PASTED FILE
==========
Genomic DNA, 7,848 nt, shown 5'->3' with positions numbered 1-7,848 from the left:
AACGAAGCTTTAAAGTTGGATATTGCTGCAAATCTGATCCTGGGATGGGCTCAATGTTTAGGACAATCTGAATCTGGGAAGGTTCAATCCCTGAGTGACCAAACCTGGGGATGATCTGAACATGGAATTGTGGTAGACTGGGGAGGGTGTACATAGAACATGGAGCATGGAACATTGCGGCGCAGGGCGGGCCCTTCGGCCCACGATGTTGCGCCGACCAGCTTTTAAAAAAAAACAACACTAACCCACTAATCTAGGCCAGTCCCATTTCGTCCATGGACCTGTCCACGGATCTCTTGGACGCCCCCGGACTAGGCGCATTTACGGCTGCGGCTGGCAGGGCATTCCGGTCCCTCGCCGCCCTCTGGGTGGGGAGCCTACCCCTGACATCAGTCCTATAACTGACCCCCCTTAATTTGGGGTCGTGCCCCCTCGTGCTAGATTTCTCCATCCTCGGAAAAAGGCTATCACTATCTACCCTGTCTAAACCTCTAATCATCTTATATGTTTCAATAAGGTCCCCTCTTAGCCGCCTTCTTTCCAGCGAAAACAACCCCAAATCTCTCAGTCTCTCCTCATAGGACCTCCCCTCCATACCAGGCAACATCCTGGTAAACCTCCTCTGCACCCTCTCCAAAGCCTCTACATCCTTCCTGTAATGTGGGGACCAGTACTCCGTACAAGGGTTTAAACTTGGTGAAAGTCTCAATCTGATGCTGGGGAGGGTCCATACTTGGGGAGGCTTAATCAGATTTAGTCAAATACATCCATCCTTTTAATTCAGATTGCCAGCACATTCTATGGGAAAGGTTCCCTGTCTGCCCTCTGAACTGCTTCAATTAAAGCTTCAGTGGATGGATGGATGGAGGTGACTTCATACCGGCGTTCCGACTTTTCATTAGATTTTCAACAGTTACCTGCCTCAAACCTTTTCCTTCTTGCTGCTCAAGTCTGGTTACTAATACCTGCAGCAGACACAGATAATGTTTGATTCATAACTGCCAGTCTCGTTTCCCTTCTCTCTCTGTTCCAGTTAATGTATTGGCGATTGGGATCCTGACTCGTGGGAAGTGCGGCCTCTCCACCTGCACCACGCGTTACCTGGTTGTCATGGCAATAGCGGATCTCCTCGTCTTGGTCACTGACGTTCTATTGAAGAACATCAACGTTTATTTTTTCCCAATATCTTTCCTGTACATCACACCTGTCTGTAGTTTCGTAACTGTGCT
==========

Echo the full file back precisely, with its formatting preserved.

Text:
Genomic DNA, 7,848 nt, shown 5'->3' with positions numbered 1-7,848 from the left:
AACGAAGCTTTAAAGTTGGATATTGCTGCAAATCTGATCCTGGGATGGGCTCAATGTTTAGGACAATCTGAATCTGGGAAGGTTCAATCCCTGAGTGACCAAACCTGGGGATGATCTGAACATGGAATTGTGGTAGACTGGGGAGGGTGTACATAGAACATGGAGCATGGAACATTGCGGCGCAGGGCGGGCCCTTCGGCCCACGATGTTGCGCCGACCAGCTTTTAAAAAAAAACAACACTAACCCACTAATCTAGGCCAGTCCCATTTCGTCCATGGACCTGTCCACGGATCTCTTGGACGCCCCCGGACTAGGCGCATTTACGGCTGCGGCTGGCAGGGCATTCCGGTCCCTCGCCGCCCTCTGGGTGGGGAGCCTACCCCTGACATCAGTCCTATAACTGACCCCCCTTAATTTGGGGTCGTGCCCCCTCGTGCTAGATTTCTCCATCCTCGGAAAAAGGCTATCACTATCTACCCTGTCTAAACCTCTAATCATCTTATATGTTTCAATAAGGTCCCCTCTTAGCCGCCTTCTTTCCAGCGAAAACAACCCCAAATCTCTCAGTCTCTCCTCATAGGACCTCCCCTCCATACCAGGCAACATCCTGGTAAACCTCCTCTGCACCCTCTCCAAAGCCTCTACATCCTTCCTGTAATGTGGGGACCAGTACTCCGTACAAGGGTTTAAACTTGGTGAAAGTCTCAATCTGATGCTGGGGAGGGTCCATACTTGGGGAGGCTTAATCAGATTTAGTCAAATACATCCATCCTTTTAATTCAGATTGCCAGCACATTCTATGGGAAAGGTTCCCTGTCTGCCCTCTGAACTGCTTCAATTAAAGCTTCAGTGGATGGATGGATGGAGGTGACTTCATACCGGCGTTCCGACTTTTCATTAGATTTTCAACAGTTACCTGCCTCAAACCTTTTCCTTCTTGCTGCTCAAGTCTGGTTACTAATACCTGCAGCAGACACAGATAATGTTTGATTCATAACTGCCAGTCTCGTTTCCCTTCTCTCTCTGTTCCAGTTAATGTATTGGCGATTGGGATCCTGACTCGTGGGAAGTGCGGCCTCTCCACCTGCACCACGCGTTACCTGGTTGTCATGGCAATAGCGGATCTCCTCGTCTTGGTCACTGACGTTCTATTGAAGAACATCAACGTTTATTTTTTCCCAATATCTTTCCTGTACATCACACCTGTCTGTAGTTTCGTAACTGTGCT